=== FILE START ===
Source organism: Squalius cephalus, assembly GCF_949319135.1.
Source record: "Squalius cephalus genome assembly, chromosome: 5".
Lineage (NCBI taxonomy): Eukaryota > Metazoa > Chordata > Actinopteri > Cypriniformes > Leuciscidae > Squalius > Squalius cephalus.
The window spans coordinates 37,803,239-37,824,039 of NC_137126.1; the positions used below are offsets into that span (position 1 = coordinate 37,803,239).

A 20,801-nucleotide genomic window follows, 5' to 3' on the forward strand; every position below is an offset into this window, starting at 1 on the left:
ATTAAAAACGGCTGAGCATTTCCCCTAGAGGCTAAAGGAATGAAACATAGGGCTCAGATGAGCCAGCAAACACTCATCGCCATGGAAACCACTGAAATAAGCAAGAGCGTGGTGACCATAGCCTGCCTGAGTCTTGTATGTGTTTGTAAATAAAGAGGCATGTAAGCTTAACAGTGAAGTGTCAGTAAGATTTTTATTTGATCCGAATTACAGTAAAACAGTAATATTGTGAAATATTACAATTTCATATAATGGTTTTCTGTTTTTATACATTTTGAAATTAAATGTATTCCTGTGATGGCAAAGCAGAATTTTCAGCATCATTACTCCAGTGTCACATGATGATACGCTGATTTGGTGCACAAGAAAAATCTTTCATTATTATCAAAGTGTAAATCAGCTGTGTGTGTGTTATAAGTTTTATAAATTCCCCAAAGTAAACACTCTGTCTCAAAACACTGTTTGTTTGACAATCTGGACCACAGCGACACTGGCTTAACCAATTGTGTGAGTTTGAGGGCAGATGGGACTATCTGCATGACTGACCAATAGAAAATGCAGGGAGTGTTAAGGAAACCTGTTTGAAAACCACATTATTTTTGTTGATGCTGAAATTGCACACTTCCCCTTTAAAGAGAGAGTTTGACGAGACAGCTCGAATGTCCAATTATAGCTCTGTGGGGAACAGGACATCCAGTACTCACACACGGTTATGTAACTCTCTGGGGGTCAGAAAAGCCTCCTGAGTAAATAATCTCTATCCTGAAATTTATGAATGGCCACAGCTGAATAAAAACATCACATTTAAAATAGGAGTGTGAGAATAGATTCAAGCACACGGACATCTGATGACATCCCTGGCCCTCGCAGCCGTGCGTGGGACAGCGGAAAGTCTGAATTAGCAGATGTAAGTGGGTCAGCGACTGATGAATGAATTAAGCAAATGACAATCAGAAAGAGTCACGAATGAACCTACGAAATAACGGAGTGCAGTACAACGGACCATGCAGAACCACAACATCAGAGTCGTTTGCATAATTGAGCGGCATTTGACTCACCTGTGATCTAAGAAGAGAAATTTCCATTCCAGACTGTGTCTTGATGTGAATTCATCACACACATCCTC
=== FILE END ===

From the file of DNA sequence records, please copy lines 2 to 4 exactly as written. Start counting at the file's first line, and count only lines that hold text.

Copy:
Source record: "Squalius cephalus genome assembly, chromosome: 5".
Lineage (NCBI taxonomy): Eukaryota > Metazoa > Chordata > Actinopteri > Cypriniformes > Leuciscidae > Squalius > Squalius cephalus.
The window spans coordinates 37,803,239-37,824,039 of NC_137126.1; the positions used below are offsets into that span (position 1 = coordinate 37,803,239).